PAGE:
Data-driven materials science (materials informatics, the materials genome initiative and chemometrics among others) has recently yielded remarkable results in fields as diverse as medicine and macromolecules. Conversely, the search for new superconducting materials continues to be conducted through a rather inefficient “carpet-bombing” type experimental approach, which is dependent on the experience and inspiration of individual researchers. Nevertheless, a data-driven strategy should be feasible for functional materials such as superconductors.

We have searched exhaustively for new superconducting candidate materials using a data-driven rationale via first-principles calculations. Specifically, we have targeted electronic band structures with a “flat band” near the Fermi energy and a small band gap. If the flat band crosses the Fermi energy at high pressure, then superconductivity should appear due to the high density of state (DOS) near the Fermi energy. In my presentation, I will demonstrate how high pressure methods coupled to a data-driven materials research strategy has led to the successful discovery of new superconductors.

Host: Prof Duncan Gregory


 

Organocatalysis Using N-Heterocyclic Carbenes

Group: Chemical Biology & Precision Synthesis Seminar
Speaker: Prof Michel Gravel, University of Saskatchewan, Saskatoon, SK (Canada)
Date: 02 September, 2019
Time: 12:00 - 13:00
Location: Joseph Black Building, Room C3-05 (Carnegie Lecture Theatre)

N-Heterocyclic carbenes (NHCs) are well known for their ability to catalytically generate nucleophilic acyl anion equivalents from aldehydes. This catalytic manifold is best exemplified by the benzoin and Stetter reactions generating α-hydroxyketones and 1,4-dicarbonyl products, respectively. However, some of the most synthetically useful substrate combinations are not currently amenable to reactions in high chemo- or enantioselectivity. For instance, the use of two distinct aldehydes in the cross-benzoin reaction or of simple unsaturated ketones in the intermolecular Stetter reaction do not generally provide products in high yield and/or enantiomeric ratio. We have recently made some headway in addressing both of these challenges through the use of triazolium, oxazolium,and bis(dialkylamino)cyclopropenium salts.Our progress in improving the scope as well as the chemo- and stereoselectivity of these classical reactions will be presented.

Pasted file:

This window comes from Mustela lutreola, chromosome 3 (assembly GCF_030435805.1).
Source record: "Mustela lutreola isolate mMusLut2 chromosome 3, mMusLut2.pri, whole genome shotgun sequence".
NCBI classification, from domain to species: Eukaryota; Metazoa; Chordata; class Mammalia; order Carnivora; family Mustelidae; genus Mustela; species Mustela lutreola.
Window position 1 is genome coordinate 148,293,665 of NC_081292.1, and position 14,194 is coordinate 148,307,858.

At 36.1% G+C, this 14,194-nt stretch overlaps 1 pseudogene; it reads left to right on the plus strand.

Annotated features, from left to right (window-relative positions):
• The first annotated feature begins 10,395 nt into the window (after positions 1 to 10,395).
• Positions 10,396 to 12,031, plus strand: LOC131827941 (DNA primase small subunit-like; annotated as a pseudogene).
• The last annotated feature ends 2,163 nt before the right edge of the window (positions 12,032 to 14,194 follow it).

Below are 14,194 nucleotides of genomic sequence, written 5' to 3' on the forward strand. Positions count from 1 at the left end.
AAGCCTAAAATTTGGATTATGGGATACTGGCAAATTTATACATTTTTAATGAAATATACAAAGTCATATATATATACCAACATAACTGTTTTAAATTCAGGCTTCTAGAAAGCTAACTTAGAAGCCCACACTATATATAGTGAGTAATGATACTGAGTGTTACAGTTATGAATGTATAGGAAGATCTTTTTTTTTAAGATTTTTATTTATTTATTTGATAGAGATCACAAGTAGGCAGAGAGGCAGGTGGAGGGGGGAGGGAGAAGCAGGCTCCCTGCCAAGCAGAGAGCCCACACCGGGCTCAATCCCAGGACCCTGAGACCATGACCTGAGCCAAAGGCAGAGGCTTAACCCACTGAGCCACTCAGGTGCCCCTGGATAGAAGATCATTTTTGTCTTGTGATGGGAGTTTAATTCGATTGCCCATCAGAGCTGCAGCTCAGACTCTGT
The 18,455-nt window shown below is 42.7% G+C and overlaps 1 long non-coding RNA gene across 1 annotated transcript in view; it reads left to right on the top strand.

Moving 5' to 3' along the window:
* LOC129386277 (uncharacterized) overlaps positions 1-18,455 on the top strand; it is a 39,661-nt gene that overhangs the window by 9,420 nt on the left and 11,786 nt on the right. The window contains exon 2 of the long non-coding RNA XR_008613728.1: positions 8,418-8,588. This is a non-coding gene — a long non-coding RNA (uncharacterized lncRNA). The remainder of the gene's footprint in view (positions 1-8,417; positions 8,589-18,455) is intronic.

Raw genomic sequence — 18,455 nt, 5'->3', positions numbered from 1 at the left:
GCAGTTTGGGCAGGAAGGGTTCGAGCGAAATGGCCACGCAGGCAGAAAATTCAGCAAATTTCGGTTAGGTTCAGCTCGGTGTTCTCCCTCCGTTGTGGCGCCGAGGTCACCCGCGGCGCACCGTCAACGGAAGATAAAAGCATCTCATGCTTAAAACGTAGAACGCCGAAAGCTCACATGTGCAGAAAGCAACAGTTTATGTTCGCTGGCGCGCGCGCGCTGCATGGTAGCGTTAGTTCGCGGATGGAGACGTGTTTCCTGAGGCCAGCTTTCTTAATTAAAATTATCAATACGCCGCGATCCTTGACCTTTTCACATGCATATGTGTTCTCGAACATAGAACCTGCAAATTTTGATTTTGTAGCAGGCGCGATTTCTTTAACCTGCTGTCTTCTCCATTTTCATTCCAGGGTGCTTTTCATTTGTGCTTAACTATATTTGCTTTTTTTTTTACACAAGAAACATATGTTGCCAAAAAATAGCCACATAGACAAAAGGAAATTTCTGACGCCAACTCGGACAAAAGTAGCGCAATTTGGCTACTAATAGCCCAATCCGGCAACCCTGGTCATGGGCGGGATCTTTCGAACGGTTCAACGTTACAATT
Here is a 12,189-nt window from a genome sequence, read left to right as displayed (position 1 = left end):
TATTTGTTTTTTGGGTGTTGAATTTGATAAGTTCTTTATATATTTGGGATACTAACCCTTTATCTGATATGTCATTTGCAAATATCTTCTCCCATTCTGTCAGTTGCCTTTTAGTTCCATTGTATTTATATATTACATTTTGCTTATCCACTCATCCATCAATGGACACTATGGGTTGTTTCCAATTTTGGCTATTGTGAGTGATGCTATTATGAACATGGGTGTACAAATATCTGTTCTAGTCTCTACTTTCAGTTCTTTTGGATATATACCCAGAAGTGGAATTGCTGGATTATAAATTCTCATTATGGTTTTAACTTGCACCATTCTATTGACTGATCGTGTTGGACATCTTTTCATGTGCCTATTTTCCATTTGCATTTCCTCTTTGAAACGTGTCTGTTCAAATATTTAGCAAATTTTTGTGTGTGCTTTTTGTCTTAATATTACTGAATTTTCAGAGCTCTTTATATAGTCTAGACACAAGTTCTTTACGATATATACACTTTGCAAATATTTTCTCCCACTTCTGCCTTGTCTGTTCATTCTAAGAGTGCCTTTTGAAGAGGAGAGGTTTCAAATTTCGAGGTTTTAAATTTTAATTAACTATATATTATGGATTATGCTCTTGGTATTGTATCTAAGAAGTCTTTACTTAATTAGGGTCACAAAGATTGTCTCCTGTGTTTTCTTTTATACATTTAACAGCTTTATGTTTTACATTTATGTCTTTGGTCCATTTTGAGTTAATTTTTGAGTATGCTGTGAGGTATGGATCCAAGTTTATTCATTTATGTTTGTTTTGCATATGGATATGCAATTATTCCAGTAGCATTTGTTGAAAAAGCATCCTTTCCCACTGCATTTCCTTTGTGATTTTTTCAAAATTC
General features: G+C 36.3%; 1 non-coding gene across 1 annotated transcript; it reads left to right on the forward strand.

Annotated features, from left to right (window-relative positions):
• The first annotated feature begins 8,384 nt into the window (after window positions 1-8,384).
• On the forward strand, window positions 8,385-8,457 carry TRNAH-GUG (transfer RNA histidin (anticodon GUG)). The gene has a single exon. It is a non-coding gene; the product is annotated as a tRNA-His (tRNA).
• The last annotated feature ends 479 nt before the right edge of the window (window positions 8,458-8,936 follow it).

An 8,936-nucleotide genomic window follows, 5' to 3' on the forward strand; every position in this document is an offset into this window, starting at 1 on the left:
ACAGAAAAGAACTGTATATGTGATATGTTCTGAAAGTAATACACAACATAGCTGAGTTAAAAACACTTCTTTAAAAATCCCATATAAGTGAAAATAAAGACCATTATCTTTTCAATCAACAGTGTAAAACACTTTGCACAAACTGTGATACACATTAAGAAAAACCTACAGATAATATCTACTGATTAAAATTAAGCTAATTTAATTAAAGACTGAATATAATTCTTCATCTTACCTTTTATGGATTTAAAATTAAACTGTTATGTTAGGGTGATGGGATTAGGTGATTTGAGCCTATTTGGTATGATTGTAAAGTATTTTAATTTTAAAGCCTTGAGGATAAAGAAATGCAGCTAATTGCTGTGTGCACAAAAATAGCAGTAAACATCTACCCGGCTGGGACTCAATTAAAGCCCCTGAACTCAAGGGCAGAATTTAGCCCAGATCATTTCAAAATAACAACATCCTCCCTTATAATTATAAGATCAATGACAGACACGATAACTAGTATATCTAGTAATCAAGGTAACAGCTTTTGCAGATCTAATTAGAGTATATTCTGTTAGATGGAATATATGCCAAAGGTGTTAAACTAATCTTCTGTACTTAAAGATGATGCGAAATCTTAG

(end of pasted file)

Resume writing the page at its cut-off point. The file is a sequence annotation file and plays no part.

Host: Dr Andrew Sutherland


 

Microfluidics for novel diagnostics and therapies

Group: Chemical Photonics Seminar
Speaker: Prof Zulfiqar Ali, Teesside University, Middlesbrough
Date: 19 August, 2019
Time: 11:00 - 12:00
Location: Rankine Building, 108 LT

Host: Dr Affar Karimullah


 

Impact of Cysteinate Protonation on the Electronic Structure and Reactivity of Biological Nickel Sites

Group: Chemical Photonics Seminar
Speaker: Prof Jason Shearer, Trinity University, San Antonio, Texas (USA)
Date: 17 June, 2019
Time: 15:00 - 16:00
Location: Joseph Black Building, Room B4-08 (Physical Lecture Theatre)

Host: Dr Stephen Sproules


 

CANCELLED: Interfacing Nanochemistry with Biology: From Bioorthogonal Nanozymes to Antimicrobials

Group: Energy Conversion and Storage Seminar
Speaker: Prof Vincent Rotello, University of Massachusetts, Amherst (USA)
Date: 04 June, 2019
Time: 15:00 - 16:00
Location: Joseph Black Building, Room A4-41a (Conference Room)